Research Talk: 1:30 p.m., Tasker 12, When Paradigms Shift: Science Education Research on Middle School Synthetic Biology Learning
Teaching Discussion: 9:00 a.m., Gentry 128C, Debating Science: Challenges, Opportunities, and Best Practices in Engaging Socio-scientific Issues for Learning
Informal Faculty meet-and-greet: 11:00 a.m., Gentry 128C
Monday, Dec. 16: Dr. Kathleen Lynch
Research Talk: 8:30 a.m., Gentry 144, title TBA
Teaching Discussion: 10:30 a.m., Gentry 128C, topic TBA
Informal Faculty meet-and-greet: 10:00 a.m., Gentry 128C
Tuesday, Dec. 17: Dr. Karrie Godwin
Research Talk: 1:00 p.m., Gentry 144, title TBA
Teaching Discussion: 9:00 a.m., Gentry 128C, topic TBA
Informal Faculty meet-and-greet: 3:00 p.m.
Please let a member of the search committee know of any questions (Catherine Little, Robin Grenier, Devin Kearns, Nicole Landi, Suzanne Wilson, Mike Young). Thanks!
 Catherine A. Little, Ph.D.

Professor, Educational Psychology 

University of Connecticut

 2131 Hillside Rd., Unit 3007

Storrs, CT 06269-3007


Office: Tasker 2

Dr. Vanessa Vongkulluksn, Learning Sciences Search Candidate, 12/5

On behalf of the Neag School of Education Learning Sciences Search Committee, we invite you to participate in candidate visits . . .


Dr. Vanessa Vongkulluksn

Search Candidate, Learning Sciences


The Learning Sciences Search Committee is pleased to welcome Dr. Vanessa Vongkulluksn as a candidate this week on Thursday, December 5, 2019.  She is currently the School-based Research Lead and a Postdoctoral Scholar at The Ohio State University’s College of Education and Human Ecology, Department of Educational Studies’ Research Laboratory for Digital Learning.  Vanessa holds a Ph.D. degree in Urban Education Policy from the University of Southern California, with a concentration in Educational Psychology and Quantitative Methods. She has focused her research on examining factors that impact learning and motivation in technology-integrated contexts. Her additional research interests include the development of digital literacy skills and their influence on children’s academic motivation and achievement in technology-rich learning environments. She has over five years of experience in school-based research and statistical analyses of data related to learning, cognition, and motivation.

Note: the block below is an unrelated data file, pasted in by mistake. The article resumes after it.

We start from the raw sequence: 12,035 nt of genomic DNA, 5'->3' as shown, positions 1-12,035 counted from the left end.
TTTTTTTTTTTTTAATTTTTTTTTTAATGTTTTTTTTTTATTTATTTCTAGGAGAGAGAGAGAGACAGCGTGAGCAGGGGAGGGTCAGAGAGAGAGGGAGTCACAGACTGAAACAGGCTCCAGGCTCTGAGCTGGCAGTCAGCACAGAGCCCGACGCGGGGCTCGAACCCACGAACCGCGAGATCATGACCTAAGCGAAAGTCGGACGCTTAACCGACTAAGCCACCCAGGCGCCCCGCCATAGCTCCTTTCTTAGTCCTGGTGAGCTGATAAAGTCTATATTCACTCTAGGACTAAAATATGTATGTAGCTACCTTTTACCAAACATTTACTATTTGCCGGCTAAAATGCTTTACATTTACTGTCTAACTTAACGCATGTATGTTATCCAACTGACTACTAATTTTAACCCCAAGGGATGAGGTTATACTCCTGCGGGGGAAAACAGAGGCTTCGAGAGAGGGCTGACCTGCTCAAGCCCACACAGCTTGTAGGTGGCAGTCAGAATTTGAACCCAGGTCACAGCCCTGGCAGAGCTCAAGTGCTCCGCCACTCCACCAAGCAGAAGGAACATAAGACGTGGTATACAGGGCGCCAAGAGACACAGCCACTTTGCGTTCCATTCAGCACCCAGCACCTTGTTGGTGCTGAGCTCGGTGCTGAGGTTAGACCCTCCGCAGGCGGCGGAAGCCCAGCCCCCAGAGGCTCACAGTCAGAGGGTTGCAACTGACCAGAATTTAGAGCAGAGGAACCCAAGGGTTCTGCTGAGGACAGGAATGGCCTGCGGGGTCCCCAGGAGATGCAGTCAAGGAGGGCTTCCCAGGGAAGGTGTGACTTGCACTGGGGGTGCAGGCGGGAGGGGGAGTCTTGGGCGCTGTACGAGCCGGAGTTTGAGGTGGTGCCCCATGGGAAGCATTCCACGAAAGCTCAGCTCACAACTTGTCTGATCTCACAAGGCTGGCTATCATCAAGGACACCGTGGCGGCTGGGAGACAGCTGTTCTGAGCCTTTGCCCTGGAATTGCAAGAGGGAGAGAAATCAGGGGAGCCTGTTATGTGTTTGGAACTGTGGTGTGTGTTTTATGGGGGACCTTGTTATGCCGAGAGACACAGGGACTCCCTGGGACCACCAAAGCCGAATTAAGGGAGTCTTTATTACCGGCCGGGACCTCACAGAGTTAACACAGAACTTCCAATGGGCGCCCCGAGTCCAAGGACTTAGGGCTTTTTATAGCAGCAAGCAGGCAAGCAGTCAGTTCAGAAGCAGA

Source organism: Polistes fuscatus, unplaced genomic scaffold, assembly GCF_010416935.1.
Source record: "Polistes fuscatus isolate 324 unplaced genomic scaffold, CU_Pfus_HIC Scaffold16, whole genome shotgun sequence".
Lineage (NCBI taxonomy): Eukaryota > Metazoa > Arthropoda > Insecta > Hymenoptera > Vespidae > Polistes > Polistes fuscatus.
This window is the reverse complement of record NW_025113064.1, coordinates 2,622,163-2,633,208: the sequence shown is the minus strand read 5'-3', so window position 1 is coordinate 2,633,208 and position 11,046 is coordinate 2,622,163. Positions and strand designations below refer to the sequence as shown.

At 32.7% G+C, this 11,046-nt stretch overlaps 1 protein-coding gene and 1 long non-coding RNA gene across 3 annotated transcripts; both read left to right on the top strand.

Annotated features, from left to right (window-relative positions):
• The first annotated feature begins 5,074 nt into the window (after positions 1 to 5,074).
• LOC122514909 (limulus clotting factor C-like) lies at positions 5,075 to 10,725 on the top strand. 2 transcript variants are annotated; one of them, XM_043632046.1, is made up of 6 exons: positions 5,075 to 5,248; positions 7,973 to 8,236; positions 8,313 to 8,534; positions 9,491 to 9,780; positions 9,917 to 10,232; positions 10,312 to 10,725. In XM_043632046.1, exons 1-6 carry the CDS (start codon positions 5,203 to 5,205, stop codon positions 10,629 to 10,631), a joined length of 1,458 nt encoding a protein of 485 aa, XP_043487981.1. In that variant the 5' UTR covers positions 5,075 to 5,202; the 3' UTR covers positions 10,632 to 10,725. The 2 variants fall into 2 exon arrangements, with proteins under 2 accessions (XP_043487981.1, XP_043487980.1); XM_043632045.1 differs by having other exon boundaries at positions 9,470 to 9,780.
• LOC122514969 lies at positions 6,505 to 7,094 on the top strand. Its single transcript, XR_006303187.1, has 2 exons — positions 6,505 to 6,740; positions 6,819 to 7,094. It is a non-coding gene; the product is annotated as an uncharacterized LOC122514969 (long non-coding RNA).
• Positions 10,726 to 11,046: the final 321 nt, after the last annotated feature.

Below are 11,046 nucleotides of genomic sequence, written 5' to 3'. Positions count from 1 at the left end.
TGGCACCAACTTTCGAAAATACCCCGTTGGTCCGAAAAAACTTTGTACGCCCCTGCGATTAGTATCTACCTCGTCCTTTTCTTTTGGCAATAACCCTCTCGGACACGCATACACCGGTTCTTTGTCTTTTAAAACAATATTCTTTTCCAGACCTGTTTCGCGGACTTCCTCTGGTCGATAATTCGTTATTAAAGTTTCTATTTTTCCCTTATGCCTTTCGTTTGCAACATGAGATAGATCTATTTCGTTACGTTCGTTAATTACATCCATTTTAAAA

Dr. Vongkulluksn will give both a research presentation (10:30-11:30, Tasker 12) and co-facilitate a teaching discussion (9:00 am – 10:00 am, 340D) which are described below.  We hope that students and faculty alike can come to one or both of these events. The teaching discussion is intended to be an opportunity to reflect on a shared problem of practice that teachers in higher education wrestle with.  Please come to one or both of these events!


Research Presentation

Teaching and Learning in the 21st Century: Affordances and Demands

5 December, 10:30-11:30

Gentry 340D


The widespread permeation of digital technology has brought new possibilities for supporting students in their learning process. At the same time, it gives rise to new skills students need in order to be successful both inside and outside the classroom. In this presentation, Dr. Vongkulluksn will discuss research that stand at this critical junction. She will describe her research that examined how technology affords new avenues for learner support and the psychological factors that are central to positive student experiences in digital environments. She will also discuss research that illustrated how students develop key 21st century skills such as information literacy and self-regulation, as well as what educators can do to support these developmental processes. The two strands of her research work together to examine technology and learning from both sides: what a technologically-driven world demands and offers. They both are key to understanding how learning occurs in the modern era and how to leverage advance technology towards creating learning environments that lead to student success.


Teaching Discussion

Facilitating Inclusive Classroom Discussions:

How to Encourage Diverse Student Voices in Higher Education

5 December, 9:00-10:00

Tasker 12


One key goal in higher education is to help students express their ideas during classroom discussions and relate class content to their own personal and professional experiences. Participating in classroom discussions not only help students better understand class content, but also motivate students to find personal relevance in what is being covered in class. An important issue related to this teaching endeavor is how to help students from diverse backgrounds feel comfortable and confident about participating in classroom discussions, especially in sharing personal stories that may seem different from the typical narrative. A related issue is how to encourage typically quiet students to participate. Dr. Vongkulluksn and Dr Wilson will co lead a discussion on different approaches and strategies to tackle these issues. Creating an equitable and supportive classroom environment is essential to helping diverse students succeed in higher education.